POLITICS
07/24/2015 10:09 am ET Updated Dec 19, 2016

John Kerry: Iran Nuclear Deal Is Good For Israel's Security

"Let me ask you a very simple question: Is Israel safer with a one-year breakout time or a two-month breakout time?"

NEW YORK -- Secretary of State John Kerry on Friday continued his aggressive defense of the nuclear agreement recently reached with Iran. Pushing back against mounting criticism from Israeli Prime Minister Benjamin Netanyahu and several pro-Israel lobbying groups in the U.S., Kerry framed the nuclear accord as a boon for Israeli national security. 

"For Israel, for the region, we started with a two-month breakout time," Kerry said in a speech at the Council on Foreign Relations, referring to the estimated amount of time it would take Iran to create enough fissile material to fuel a bomb.

"With this agreement, for ten years, the breakout time will be one year or more," he continued. "Let me ask you a very simple question: Is Israel safer with a one-year breakout time or a two-month breakout time?"

In a dig at Netanyahu's 2012 warning that Iran would have a nuclear weapons capability by the following year, Kerry challenged his critics to come up with a better way to curb Iran's nuclear program.

"We've seen the Prime Minister draw a cartoon of a bomb at the U.N. and so on and so forth," he said. "But what's happened? What has anyone done about it? Anybody got a plan to roll it back?"

<span>In this Thursday, Sept. 27, 2012 photo, Prime Minister Benjamin Netanyahu of Israel shows an illustration as he describ
Richard Drew/AP
In this Thursday, Sept. 27, 2012 photo, Prime Minister Benjamin Netanyahu of Israel shows an illustration as he describes his concerns over Iran's nuclear ambitions during his address to the 67th session of the United Nations General Assembly at U.N. headquarters. 

The agreement reached July 14 between Iran and six world powers requires Iran to significantly downsize its nuclear infrastructure in exchange for broad sanctions relief. Netanyahu has slammed the deal as a "historic mistake." But Efraim Halevy, the former director of the Israeli national intelligence agency Mossad, has conceded that the deal includes "components that are crucial for Israel's security," arguing that Iran agreed to "serious concessions."

When negotiations between Iran and the P5+1 partners began in 2013, Kerry noted on Friday, Iran had enough enriched uranium to fuel 10 to 12 nuclear weapons. After implementation of the nuclear deal, its stockpile of uranium will be reduced to 300 kilograms for a period of 15 years -- an insufficient amount to fuel a weapon.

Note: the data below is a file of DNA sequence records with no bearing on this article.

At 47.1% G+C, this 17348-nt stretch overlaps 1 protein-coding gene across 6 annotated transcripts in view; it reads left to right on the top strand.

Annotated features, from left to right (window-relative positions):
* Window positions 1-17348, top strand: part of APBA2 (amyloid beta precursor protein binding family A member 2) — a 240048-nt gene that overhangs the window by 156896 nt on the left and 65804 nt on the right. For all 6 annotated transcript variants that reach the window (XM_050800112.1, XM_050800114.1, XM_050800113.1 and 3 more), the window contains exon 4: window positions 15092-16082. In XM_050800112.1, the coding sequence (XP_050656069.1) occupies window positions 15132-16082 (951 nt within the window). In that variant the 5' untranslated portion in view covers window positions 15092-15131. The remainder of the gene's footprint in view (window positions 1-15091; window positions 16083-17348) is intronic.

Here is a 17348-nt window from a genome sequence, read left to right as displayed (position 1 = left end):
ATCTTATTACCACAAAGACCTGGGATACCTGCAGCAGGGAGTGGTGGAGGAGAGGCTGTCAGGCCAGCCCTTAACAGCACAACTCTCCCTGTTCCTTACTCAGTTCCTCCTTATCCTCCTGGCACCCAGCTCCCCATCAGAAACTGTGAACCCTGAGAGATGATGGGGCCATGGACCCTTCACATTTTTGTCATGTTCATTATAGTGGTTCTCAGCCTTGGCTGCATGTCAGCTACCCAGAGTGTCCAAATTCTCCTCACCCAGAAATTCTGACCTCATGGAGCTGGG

Kerry urged detractors of the agreement to compare the existing deal to realistic alternatives, rather than contemplate a deal that would force Iran to surrender its entire nuclear program -- an option Kerry has described as a "fantasy."

"I've heard people say, 'Why don't you just ratchet up the sanctions?'" the secretary of state said. "I'll tell you why -- because China, Russia, France and Germany and other countries don't think that's necessary if these guys are willing to negotiate and have a deal." He noted that sanctions, while successful in bringing Iran to the negotiating table, failed to curb the expansion of the country's nuclear program.

If the U.S. were to back out of the deal now, Kerry warned, military conflict against Iran would become increasingly likely. "We'd go right back to square one where we were with no alternatives. Iran is enriching, we have no inspections, we have no ability to know what they are doing, we don't roll back their program, we're back where we were and we are going to head to conflict," he said. "When they start to enrich, you can hear every presidential candidate in the country say, 'What are you going to do, Mr. President? They're enriching.'"

 

Netanyahu and his allies in the U.S. have launched a lobbying campaign in Congress, urging lawmakers to kill the nuclear deal. Members of Congress are expected to vote in September on a resolution of disapproval, which would revoke the president's ability to provide some of the sanctions relief promised to Iran as part of the deal. In order to override President Barack Obama's veto, lawmakers will need a two-thirds majority in both the House and the Senate. 

Kerry accused some critics of the nuclear agreement of allowing "fear and emotion" to govern their judgement.

"I'm very proud of my 100% voting record for Israel," he said, referring to his 29 years in the Senate. "I fear that what could happen is if Congress were to overturn it, our friends Israel could actually wind up being more isolated and more blamed." 

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